Science in the News
Amount of Oral Health Care for Those with Inflammatory Bowel Disease
August 19, 2015
A recent article by Johannsen, et al1 quantified the engagement in dental care for people with either Crohn’s disease (CD) or ulcerative colitis (UC) compared with age, sex and geography matched controls in Sweden. An important first observation to be made is that the ability to ask and answer the question was facilitated by there being a national dental treatment registry in Sweden. The second is that inflammatory bowel disease is associated with increased use of dental treatment.
Within the Uppsala-Örebro and Stockholm regions of Sweden, adults diagnosed with CD or UC between 1960 and 1989 were coded as having endodontic treatment and filled teeth at least 25 percent more frequently than controls. In addition, individuals with CD but not UC had dental surgery and dental prostheses at least 25 percent more frequently than controls.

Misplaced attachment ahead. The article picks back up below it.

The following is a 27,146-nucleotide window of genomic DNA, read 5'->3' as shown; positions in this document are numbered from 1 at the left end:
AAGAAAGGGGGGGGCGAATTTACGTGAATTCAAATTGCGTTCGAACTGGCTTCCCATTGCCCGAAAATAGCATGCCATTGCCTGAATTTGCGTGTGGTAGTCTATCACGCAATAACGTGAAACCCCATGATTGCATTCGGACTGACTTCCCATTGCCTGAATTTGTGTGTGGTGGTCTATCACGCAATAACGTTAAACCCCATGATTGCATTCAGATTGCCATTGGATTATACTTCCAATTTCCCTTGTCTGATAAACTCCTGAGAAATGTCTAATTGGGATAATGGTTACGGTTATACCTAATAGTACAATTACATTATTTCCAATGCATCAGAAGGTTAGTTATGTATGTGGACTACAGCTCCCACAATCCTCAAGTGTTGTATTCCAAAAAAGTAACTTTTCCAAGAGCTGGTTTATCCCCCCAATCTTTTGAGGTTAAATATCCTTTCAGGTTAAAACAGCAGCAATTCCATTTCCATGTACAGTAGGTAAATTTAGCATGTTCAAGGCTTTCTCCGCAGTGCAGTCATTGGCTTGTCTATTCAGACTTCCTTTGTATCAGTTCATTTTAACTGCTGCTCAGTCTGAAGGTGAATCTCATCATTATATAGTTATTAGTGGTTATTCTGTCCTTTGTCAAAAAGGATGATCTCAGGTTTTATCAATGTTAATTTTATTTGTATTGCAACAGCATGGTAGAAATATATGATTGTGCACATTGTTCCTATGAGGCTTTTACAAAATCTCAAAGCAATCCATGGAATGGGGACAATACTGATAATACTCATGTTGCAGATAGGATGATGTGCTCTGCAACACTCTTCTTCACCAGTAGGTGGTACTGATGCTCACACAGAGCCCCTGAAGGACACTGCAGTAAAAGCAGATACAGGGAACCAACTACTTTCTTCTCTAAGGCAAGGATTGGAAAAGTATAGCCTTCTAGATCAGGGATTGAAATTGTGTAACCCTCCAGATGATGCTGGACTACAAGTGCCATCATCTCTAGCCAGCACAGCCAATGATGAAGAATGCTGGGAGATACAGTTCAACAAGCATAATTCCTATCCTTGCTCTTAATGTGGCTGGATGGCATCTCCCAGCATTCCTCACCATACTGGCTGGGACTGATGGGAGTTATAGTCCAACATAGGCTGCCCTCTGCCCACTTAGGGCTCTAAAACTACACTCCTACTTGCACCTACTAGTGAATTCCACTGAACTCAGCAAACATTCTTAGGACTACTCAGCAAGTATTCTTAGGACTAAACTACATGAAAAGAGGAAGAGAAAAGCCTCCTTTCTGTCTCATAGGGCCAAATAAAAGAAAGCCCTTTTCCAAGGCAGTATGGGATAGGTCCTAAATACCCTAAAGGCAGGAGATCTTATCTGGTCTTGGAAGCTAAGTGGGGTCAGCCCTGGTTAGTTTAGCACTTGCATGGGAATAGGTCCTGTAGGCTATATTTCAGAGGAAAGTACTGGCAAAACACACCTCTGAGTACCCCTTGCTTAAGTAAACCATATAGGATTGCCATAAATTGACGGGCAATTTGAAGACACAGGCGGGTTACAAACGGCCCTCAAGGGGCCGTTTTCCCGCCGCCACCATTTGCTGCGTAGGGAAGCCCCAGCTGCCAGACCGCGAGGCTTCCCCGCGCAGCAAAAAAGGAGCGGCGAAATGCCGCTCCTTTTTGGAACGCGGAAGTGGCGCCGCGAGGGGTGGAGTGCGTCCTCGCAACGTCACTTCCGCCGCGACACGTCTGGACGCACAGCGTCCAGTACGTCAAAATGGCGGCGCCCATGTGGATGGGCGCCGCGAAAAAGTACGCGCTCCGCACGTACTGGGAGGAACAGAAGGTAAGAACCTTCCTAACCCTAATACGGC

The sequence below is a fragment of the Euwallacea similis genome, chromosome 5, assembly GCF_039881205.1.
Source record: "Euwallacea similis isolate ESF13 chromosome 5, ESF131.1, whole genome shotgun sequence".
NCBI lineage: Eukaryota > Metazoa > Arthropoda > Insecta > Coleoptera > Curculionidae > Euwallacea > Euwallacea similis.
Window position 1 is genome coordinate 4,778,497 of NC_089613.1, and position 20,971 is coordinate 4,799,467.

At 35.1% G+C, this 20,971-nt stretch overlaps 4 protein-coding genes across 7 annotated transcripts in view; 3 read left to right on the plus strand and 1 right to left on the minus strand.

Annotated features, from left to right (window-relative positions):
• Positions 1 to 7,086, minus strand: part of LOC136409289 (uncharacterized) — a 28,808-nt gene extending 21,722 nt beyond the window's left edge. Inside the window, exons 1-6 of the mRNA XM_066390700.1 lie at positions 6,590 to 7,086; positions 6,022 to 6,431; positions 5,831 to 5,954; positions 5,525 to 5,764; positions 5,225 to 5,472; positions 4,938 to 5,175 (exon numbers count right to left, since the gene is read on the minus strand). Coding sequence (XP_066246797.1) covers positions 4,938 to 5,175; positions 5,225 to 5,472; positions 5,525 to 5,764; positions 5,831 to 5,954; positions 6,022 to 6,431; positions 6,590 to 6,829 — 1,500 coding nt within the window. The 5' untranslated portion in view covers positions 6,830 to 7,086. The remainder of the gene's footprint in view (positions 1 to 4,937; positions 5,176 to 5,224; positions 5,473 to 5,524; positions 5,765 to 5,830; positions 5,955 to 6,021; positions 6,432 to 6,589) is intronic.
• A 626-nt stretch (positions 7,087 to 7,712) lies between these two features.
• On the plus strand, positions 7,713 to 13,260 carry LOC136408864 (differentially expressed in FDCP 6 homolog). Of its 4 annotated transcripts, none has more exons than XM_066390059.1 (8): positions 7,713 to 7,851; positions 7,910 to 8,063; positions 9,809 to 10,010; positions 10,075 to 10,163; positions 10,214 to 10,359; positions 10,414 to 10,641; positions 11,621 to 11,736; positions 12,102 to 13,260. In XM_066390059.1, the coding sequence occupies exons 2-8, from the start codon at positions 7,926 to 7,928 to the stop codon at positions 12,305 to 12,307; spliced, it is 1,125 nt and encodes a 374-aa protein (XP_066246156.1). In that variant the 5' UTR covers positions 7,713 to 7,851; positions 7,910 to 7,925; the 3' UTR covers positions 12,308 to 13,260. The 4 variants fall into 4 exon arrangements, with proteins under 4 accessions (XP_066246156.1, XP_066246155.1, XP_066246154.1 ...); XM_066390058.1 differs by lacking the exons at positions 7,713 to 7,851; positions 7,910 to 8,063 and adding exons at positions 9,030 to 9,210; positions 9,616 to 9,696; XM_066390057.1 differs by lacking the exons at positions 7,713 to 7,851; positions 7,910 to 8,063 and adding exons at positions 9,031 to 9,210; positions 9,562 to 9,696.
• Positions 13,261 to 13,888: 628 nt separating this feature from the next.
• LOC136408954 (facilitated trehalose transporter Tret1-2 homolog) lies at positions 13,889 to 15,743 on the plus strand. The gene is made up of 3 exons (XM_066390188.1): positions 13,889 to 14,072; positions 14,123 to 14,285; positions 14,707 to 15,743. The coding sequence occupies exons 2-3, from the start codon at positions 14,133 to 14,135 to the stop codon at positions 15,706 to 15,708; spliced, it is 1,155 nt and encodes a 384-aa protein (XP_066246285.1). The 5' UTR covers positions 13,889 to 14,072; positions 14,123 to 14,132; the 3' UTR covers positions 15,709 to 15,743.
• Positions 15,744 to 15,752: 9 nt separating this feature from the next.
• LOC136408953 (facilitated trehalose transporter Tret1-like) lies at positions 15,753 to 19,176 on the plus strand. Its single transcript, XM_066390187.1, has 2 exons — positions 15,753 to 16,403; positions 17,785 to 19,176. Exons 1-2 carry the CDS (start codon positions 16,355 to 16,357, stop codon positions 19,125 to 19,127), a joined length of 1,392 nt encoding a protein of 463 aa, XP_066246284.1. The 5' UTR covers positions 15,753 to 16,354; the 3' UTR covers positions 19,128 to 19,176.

There is general recognition that the mouth is the first part of the digestive system. However, it may less well appreciated that all three of the chronic intestinal inflammatory disease, namely CD and UC as reported by Johannsen1 and celiac disease2 affect oral health. This highlights the value of that patient health history form to document condition(s) being treated and/or serious illness as well as specifically inquiring about autoimmune or gastrointestinal conditions. The information obtained has practical application to better prepare the dentist to address and perhaps even anticipate patient needs.
1. Johannsen A, Fored MC, Håkansson J, Ekbom A, Gustafsson A. Consumption of dental treatment in patients with inflammatory bowel disease, a register study. PLoS One 2015;10(8):e0134001.
2. American Dental Association. Celiac disease. http://www.ada.org/en/member-center/oral-health-topics/celiac-disease Accessed August 18, 2015.
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